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Time to Cash In: Geithner to Head Wall Street Private Equity Firm
Job destroying private-equity firms played a major role in the 2012 presidential campaign
Ex-US Treasury Secretary Timothy Geithner, President Barack Obama's key economic adviser since 2009, is joining private-equity firm Warburg Pincus, according to a statement on Saturday.
Geithner, who has spent the last 26 years in 'public service', will become president at the Wall Street-based corporate buyout firm starting on March 1st, according to a press release today from Warburg Pincus.
When Geithner left his post with the Treasury Department in January 2013, Matt Taibbi told Democracy Now: “He’s the architect of “too big to fail. When this all blows up — and it’s going to blow up, for sure, because things can’t continue the way they are right now — people are going to look back in history, and they’re going to say, “Who was to blame for this?” And Timothy Geithner is going to be the guy who designed this entire system.”
BLAST FROM THE PAST: Geithner describes self as "extremely unlikely" to join Wall Street. http://t.co/HyoOtq3ef7 Oh, yesterday!— Jesse A. Myerson (@JAMyerson) November 16, 2013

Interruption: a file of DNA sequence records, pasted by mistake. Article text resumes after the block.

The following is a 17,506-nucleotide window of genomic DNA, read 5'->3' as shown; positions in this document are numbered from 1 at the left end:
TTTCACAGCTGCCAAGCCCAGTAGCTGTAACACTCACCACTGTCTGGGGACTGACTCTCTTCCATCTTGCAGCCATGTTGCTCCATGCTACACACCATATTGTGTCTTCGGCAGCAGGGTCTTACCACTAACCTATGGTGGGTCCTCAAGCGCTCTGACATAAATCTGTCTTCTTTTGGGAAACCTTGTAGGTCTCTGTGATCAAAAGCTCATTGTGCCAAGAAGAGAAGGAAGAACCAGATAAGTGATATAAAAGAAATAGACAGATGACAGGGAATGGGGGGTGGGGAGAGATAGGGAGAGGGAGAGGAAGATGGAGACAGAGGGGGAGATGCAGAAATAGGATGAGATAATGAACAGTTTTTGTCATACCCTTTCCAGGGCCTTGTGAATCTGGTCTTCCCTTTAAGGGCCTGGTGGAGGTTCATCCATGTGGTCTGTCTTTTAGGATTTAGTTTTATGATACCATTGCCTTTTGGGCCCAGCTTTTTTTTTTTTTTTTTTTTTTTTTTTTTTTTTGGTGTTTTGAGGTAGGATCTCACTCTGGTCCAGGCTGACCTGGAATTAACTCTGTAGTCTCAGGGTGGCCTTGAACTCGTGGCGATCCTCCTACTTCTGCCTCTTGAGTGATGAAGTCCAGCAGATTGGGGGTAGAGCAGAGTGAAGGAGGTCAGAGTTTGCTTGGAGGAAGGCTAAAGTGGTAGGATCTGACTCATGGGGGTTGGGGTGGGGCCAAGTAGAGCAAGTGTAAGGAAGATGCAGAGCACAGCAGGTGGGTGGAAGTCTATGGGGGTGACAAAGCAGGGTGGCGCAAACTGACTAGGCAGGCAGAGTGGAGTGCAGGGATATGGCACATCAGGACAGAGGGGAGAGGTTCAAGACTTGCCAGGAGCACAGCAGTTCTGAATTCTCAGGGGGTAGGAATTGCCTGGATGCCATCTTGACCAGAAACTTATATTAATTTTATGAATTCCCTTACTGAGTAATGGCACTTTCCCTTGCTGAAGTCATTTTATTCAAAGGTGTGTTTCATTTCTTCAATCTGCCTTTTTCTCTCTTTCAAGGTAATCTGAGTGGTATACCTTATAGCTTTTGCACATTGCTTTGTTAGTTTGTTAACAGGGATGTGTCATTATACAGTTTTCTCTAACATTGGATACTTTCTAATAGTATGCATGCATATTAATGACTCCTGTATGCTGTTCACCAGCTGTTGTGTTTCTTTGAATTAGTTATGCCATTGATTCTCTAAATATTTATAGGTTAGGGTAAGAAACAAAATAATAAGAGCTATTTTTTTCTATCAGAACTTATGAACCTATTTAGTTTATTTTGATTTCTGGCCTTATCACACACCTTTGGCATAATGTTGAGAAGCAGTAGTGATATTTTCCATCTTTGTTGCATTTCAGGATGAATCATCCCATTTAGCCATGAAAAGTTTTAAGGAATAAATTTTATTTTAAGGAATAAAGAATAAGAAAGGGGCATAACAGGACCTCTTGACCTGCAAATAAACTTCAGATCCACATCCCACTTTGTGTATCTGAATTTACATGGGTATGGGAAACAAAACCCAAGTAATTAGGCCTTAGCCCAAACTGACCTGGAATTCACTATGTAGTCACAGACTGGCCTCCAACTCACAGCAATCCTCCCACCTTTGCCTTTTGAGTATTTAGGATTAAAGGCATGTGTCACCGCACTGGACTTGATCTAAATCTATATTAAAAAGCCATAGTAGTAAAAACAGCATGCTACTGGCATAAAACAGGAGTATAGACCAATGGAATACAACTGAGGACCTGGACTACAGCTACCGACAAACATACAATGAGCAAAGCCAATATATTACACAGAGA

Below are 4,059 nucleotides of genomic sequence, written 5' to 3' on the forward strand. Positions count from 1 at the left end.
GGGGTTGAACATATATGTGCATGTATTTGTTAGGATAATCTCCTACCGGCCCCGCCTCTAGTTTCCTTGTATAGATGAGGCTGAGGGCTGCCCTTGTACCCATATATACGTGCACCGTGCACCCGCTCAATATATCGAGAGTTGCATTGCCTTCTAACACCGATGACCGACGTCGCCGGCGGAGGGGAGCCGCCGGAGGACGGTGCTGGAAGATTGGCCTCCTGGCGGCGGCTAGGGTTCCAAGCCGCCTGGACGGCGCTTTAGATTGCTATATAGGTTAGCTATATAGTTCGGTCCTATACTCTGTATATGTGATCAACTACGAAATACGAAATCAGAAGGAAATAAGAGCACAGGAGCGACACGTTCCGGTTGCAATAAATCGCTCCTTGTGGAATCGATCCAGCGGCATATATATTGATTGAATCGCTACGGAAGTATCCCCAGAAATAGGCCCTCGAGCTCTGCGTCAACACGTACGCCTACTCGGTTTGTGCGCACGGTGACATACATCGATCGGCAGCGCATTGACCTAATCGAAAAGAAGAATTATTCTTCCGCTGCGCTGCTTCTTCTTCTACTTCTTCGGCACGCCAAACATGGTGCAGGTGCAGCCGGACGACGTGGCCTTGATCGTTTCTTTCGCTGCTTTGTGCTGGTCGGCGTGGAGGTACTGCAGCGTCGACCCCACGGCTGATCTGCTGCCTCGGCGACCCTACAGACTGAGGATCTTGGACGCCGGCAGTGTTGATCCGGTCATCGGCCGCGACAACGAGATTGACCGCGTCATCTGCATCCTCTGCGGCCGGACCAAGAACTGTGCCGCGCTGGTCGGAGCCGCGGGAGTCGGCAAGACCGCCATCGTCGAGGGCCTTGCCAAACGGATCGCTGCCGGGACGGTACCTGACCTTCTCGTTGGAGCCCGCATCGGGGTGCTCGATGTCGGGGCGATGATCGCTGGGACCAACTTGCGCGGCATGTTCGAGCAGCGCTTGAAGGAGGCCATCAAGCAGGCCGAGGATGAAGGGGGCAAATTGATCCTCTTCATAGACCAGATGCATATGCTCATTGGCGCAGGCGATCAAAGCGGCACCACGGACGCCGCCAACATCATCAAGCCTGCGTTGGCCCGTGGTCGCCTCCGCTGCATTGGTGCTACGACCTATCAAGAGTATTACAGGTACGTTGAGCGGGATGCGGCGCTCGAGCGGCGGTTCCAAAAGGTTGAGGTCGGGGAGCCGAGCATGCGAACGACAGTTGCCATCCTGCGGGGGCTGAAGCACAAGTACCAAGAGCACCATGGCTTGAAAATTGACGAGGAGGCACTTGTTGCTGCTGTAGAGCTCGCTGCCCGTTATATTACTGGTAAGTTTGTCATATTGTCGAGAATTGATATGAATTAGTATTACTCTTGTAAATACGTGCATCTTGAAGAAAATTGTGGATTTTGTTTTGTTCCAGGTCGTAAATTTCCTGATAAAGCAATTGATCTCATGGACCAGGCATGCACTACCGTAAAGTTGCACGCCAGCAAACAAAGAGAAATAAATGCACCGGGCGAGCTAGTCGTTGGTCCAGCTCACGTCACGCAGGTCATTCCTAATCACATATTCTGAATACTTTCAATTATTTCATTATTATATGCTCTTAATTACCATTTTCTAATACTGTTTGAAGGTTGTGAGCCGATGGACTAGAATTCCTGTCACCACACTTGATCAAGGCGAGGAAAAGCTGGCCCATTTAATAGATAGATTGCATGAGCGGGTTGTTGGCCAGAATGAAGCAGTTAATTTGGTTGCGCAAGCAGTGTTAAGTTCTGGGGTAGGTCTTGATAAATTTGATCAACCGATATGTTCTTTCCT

Who said Obama isn't corrupt? Timothy Geithner Named President of NYC Private Equity Firm http://t.co/rF8GrlS8FI— Ted Rall (@TedRall) November 16, 2013
How weird would it have been if Geithner had decided to do something, y'know, *good* with his post-Treasury career?— Jesse A. Myerson (@JAMyerson) November 16, 2013
What a surprise Geithner is joining Warburg Pincus! Goldman would have been too obvious.— Doug Henwood (@DougHenwood) November 16, 2013
Private-equity firms in the financial sector played a leading role in the 2012 presidential campaign, with Democrats criticizing Republican candidate Mitt Romney over deals involving his firm, Bain Capital, that led to layoffs at different companies.
For instance, in May 2012 the Obama campaign ran an ad concerning Bain’s role in the struggles of American Pad and Paper that featured former employees of the company criticizing Romney.
Defenders of the industry argue it can help turn around struggling companies, but its critics, as the 2012 campaign showed, point to instances where these leveraged buyouts and the efforts to nurse a company back to health can often lead to large layoffs.
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